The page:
International CV Series Class 4, 5 Trucks

By Tom Berg, Truck Editor | November 8, 2018
International CV Series marks the return to the Class 4 and Class 5 markets
The CV Series' chrome grille resembles those on heavier International trucks and sets it apart from Chevrolet versions.

Navistar officially returned to the Class 4 and 5 truck segment with its International CV Series. It will be aimed primarily at small business owners who value dealer service as much as truck products, said Michael Cancelliere, Navistar’s truck and parts president.

CV, for Commercial Vehicle, includes a 6.6-liter, 350-horsepower V-8 diesel with 700 lb.-ft. of torque. Equipped with that engine and Allison 1000 or 2000-series automatic transmissions, the CV has gross vehicle weight ratings of about 16,000 to 23,500 pounds for 4x2s and up to 23,000 for 4x4s. Gross combination weight rating is 37,500 pounds. The CV Series will be offered with two-door regular or four-door crew cabs.

It includes a commercial-style forward-tilting hood, which provides easy access to the engine and to routine maintenance points. Ford, whose F-450 and F-550 trucks dominate the market, use a stationary front end with an automotive-style alligator hood that limits access to engines and accessories, Cancelliere said. So does Fiat Chryler’s Ram, which has made inroads in this end of the medium-duty market in recent years.

The International CV offers automotive-like comfort, featuring premium interior finishes and outstanding driver ergonomics. Multiple infotainment options are available, including an 8-inch color touch screen with navigation and, for the first time in an International truck, Apple CarPlay and Android Auto.

Added comfort is offered by the segment’s only optional air ride suspension with an engine-mounted compressor, which can be used to adjust height and provide a smooth ride for cargo protection and crew comfort.

Tilting hood allows easy access to the GM-built V-8 diesel

Tilting hood allows easy access to the GM-built V-8 diesel and its accessories.

An advantage for customers, according to Cancelliere, is that International dealers sell and service only commercial trucks, so they understand what commercial users require in product and service. International dealers in the U.S. and Canada operate more than 700 locations with 9,500 ASE-certified technicians familiar with diesel engines and associated drivetrain equipment, he said.

Service is also backed by an extensive parts network where 98 percent of parts are available through either dealer inventory or International’s network of parts distribution centers.

Dealer sales people specialize in commercial transportation sales and spec’ing, making it easy for a customer to pick the configuration and specifications that are right for any vocational application, he said. In addition, International’s Application Engineering Team offers access to vocational engineering experts who can help customers design a custom configuration geared to each application.

CV was co-developed with General Motors, and Chevrolet will sell Silverado 4500HD and 5500HD versions that closely resemble International’s; GM will also sell a 6500HD Class 6 model. These also mark GM’s return to the Class 4 and 5 market that it abandoned in 2009. International left that segment in 2015 when it dropped the Class 5 TerraStar, along with its own 6.7-liter V-8 diesel.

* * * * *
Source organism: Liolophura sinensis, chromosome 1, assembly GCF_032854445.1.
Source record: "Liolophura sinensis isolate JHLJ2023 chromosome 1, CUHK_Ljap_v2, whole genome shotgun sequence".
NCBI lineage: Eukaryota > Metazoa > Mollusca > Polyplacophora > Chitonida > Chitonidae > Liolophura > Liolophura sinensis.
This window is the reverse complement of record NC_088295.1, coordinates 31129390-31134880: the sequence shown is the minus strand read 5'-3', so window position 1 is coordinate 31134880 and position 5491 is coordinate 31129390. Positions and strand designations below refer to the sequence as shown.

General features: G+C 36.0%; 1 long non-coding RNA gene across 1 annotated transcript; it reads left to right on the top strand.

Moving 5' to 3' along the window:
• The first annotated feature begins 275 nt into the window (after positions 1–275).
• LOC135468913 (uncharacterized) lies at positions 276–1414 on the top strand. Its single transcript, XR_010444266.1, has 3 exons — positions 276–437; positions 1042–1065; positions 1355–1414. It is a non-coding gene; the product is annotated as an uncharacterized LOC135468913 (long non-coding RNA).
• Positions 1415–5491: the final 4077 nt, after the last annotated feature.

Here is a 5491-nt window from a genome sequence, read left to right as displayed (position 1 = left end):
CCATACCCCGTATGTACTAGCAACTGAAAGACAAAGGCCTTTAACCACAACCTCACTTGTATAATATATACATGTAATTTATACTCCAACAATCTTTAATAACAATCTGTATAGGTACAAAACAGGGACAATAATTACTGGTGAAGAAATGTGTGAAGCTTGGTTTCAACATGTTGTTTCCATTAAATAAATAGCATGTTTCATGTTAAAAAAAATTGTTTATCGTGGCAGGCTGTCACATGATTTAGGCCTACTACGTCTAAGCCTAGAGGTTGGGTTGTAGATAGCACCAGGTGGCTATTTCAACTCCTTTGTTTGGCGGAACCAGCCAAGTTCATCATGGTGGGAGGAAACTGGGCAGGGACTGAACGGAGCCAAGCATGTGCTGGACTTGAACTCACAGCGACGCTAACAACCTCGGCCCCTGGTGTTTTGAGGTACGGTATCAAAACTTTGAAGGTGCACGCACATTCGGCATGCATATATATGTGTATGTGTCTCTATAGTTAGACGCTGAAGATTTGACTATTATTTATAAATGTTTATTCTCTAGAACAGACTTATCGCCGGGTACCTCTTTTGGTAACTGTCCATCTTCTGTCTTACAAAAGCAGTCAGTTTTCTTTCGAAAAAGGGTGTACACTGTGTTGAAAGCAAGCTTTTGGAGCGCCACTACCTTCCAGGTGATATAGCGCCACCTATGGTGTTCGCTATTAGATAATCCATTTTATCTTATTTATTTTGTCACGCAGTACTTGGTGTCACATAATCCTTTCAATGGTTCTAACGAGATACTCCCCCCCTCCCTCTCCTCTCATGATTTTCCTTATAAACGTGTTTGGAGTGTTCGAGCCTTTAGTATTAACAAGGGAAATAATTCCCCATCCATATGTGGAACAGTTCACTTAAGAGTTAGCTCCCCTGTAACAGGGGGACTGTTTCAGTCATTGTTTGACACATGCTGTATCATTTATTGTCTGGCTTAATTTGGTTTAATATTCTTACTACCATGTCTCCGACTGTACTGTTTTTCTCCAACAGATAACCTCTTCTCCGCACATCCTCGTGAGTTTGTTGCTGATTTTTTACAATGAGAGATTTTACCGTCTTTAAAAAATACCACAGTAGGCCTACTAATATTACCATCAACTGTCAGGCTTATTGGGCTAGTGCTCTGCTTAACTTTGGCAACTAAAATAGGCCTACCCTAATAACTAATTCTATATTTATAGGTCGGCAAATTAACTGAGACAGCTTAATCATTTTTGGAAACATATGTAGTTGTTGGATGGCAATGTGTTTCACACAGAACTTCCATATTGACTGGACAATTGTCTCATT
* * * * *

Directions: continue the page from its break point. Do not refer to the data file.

In the joint venture, GM supplies the 6.6-liter Duramax diesel, and cabs and interior trim based on lighter-duty Silverado pickups and cab-chassis models. Navistar supplies the chassis, and will build both product series at its plant in Springfield, Ohio. Production has begun, said Chad Semler, director of medium-duty product marketing, and CVs should be at International Truck dealers in January.

“We’ve designed, built and tested the CV Series to deliver the commercial-grade power, reliability and practicality that growing businesses require, along with the comfort, safety features and easy drivability that drivers appreciate,” Cancelliere said. It was tested in the extreme cold of Alaska, broiling heat of Arizona, and at 12,000-foot altitudes in Colorado.

The CV Series features include a gear-driven transfer case for 4x4 versions; a high-strength, low-alloy steel frame rail; and a painted chassis for enhanced longevity and corrosion resistance, said David Majors, Navistar vice president for product development.

Ease of upfitting is accomplished with straight frame rails with no rivets on the top flange, providing a clean cab-to-axle area, making it easy to mount bodies for virtually any application. Like other International trucks, the CV uses HuckBolt chassis fasteners that provide consistently superior clamping force without re-torqueing and won’t come loose even in extreme environments, Majors said.

CV offers a dual battery box mounted under the cab, with options for additional frame-mounted batteries. There are also multiple options for fuel tanks, exhaust outlets, wheelbases and other equipment to suit various bodies and applications, he said.

CV Series customers also have access to Truck Specialty Centers which are fully owned and operated by International Truck. Experts there provide quick, efficient and cost-effective custom engineering solutions.

“The CV Series is the only truck in the segment that can take advantage of this level of customization,” Cancelliere said. “No one has more experience at body integration than International Truck.”

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